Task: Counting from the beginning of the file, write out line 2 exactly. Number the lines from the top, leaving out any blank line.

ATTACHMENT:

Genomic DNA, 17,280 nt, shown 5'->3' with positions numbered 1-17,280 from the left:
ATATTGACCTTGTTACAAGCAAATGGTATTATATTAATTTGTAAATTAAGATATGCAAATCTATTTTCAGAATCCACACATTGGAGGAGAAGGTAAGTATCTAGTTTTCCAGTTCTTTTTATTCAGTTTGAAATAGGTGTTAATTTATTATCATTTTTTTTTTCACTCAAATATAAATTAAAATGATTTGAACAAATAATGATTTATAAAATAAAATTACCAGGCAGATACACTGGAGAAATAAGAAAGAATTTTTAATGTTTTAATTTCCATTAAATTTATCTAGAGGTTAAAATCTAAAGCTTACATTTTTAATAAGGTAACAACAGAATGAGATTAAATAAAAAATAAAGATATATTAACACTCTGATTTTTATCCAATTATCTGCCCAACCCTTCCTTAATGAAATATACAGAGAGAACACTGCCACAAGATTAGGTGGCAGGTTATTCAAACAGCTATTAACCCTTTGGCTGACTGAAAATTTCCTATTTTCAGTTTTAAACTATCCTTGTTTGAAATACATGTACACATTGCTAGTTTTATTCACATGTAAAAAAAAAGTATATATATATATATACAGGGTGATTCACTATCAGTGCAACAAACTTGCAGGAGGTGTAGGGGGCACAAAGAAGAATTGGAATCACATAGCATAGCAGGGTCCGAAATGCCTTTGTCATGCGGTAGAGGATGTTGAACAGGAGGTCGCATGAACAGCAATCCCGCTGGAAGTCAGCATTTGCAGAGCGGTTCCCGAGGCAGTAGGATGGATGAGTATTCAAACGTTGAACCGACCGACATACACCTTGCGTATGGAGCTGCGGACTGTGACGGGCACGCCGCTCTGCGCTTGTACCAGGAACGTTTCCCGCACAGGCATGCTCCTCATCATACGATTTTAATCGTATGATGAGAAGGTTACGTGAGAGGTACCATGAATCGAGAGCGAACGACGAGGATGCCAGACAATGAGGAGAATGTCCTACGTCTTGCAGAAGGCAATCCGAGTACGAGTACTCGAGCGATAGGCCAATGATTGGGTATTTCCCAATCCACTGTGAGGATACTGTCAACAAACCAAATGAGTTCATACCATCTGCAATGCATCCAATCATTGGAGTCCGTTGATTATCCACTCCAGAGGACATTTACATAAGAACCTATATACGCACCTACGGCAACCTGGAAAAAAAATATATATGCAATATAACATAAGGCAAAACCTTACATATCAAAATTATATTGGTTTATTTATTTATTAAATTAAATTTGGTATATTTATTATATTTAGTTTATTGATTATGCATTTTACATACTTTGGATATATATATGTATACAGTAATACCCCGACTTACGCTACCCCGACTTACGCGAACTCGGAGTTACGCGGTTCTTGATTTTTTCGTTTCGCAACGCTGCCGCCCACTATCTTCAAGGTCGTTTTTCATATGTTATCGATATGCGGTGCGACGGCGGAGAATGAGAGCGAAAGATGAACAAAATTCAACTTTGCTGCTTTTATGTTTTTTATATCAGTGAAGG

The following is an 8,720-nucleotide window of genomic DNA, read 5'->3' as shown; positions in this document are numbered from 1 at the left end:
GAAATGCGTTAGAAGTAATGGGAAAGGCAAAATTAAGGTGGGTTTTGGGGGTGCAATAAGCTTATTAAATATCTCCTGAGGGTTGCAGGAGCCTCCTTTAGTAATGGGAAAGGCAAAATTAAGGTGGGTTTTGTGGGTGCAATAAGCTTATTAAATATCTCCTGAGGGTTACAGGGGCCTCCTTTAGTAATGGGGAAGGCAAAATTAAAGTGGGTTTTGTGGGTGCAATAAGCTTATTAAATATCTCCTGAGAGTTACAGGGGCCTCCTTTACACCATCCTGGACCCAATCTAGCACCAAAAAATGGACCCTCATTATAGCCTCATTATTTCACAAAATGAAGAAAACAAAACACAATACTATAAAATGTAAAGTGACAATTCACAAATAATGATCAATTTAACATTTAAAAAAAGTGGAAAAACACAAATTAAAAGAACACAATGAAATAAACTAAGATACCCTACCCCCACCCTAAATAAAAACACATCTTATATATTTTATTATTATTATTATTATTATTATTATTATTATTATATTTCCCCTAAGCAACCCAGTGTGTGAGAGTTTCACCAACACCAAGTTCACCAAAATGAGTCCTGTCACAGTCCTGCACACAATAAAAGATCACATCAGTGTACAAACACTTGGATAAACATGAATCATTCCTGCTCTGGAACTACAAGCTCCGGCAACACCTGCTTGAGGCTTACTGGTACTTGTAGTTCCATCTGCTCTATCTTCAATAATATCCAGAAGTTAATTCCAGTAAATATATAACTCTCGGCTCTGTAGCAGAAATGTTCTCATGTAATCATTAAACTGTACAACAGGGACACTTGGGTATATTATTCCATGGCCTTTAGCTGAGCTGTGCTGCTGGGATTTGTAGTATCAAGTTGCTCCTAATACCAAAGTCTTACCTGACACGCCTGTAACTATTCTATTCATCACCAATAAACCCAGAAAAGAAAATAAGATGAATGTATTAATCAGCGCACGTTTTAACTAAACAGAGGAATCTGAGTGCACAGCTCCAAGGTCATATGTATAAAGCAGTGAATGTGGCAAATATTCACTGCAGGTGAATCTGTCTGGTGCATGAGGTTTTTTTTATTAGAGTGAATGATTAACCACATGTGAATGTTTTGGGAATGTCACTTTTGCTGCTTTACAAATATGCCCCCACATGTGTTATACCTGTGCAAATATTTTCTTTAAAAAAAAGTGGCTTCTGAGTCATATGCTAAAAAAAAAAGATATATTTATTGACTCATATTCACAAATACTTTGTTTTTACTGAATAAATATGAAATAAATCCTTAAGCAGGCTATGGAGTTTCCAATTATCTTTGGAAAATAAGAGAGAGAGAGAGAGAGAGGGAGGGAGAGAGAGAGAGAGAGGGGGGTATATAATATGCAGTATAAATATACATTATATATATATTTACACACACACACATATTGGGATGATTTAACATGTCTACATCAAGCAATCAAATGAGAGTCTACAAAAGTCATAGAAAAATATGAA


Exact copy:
ATATTGACCTTGTTACAAGCAAATGGTATTATATTAATTTGTAAATTAAGATATGCAAATCTATTTTCAGAATCCACACATTGGAGGAGAAGGTAAGTATCTAGTTTTCCAGTTCTTTTTATTCAGTTTGAAATAGGTGTTAATTTATTATCATTTTTTTTTTCACTCAAATATAAATTAAAATGATTTGAACAAATAATGATTTATAAAATAAAATTACCAGGCAGATACACTGGAGAAATAAGAAAGAATTTTTAATGTTTTAATTTCCATTAAATTTATCTAGAGGTTAAAATCTAAAGCTTACATTTTTAATAAGGTAACAACAGAATGAGATTAAATAAAAAATAAAGATATATTAACACTCTGATTTTTATCCAATTATCTGCCCAACCCTTCCTTAATGAAATATACAGAGAGAACACTGCCACAAGATTAGGTGGCAGGTTATTCAAACAGCTATTAACCCTTTGGCTGACTGAAAATTTCCTATTTTCAGTTTTAAACTATCCTTGTTTGAAATACATGTACACATTGCTAGTTTTATTCACATGTAAAAAAAAAGTATATATATATATATACAGGGTGATTCACTATCAGTGCAACAAACTTGCAGGAGGTGTAGGGGGCACAAAGAAGAATTGGAATCACATAGCATAGCAGGGTCCGAAATGCCTTTGTCATGCGGTAGAGGATGTTGAACAGGAGGTCGCATGAACAGCAATCCCGCTGGAAGTCAGCATTTGCAGAGCGGTTCCCGAGGCAGTAGGATGGATGAGTATTCAAACGTTGAACCGACCGACATACACCTTGCGTATGGAGCTGCGGACTGTGACGGGCACGCCGCTCTGCGCTTGTACCAGGAACGTTTCCCGCACAGGCATGCTCCTCATCATACGATTTTAATCGTATGATGAGAAGGTTACGTGAGAGGTACCATGAATCGAGAGCGAACGACGAGGATGCCAGACAATGAGGAGAATGTCCTACGTCTTGCAGAAGGCAATCCGAGTACGAGTACTCGAGCGATAGGCCAATGATTGGGTATTTCCCAATCCACTGTGAGGATACTGTCAACAAACCAAATGAGTTCATACCATCTGCAATGCATCCAATCATTGGAGTCCGTTGATTATCCACTCCAGAGGACATTTACATAAGAACCTATATACGCACCTACGGCAACCTGGAAAAAAAATATATATGCAATATAACATAAGGCAAAACCTTACATATCAAAATTATATTGGTTTATTTATTTATTAAATTAAATTTGGTATATTTATTATATTTAGTTTATTGATTATGCATTTTACATACTTTGGATATATATATGTATACAGTAATACCCCGACTTACGCTACCCCGACTTACGCGAACTCGGAGTTACGCGGTTCTTGATTTTTTCGTTTCGCAACGCTGCCGCCCACTATCTTCAAGGTCGTTTTTCATATGTTATCGATATGCGGTGCGACGGCGGAGAATGAGAGCGAAAGATGAACAAAATTCAACTTTGCTGCTTTTATGTTTTTTATATCAGTGAAGG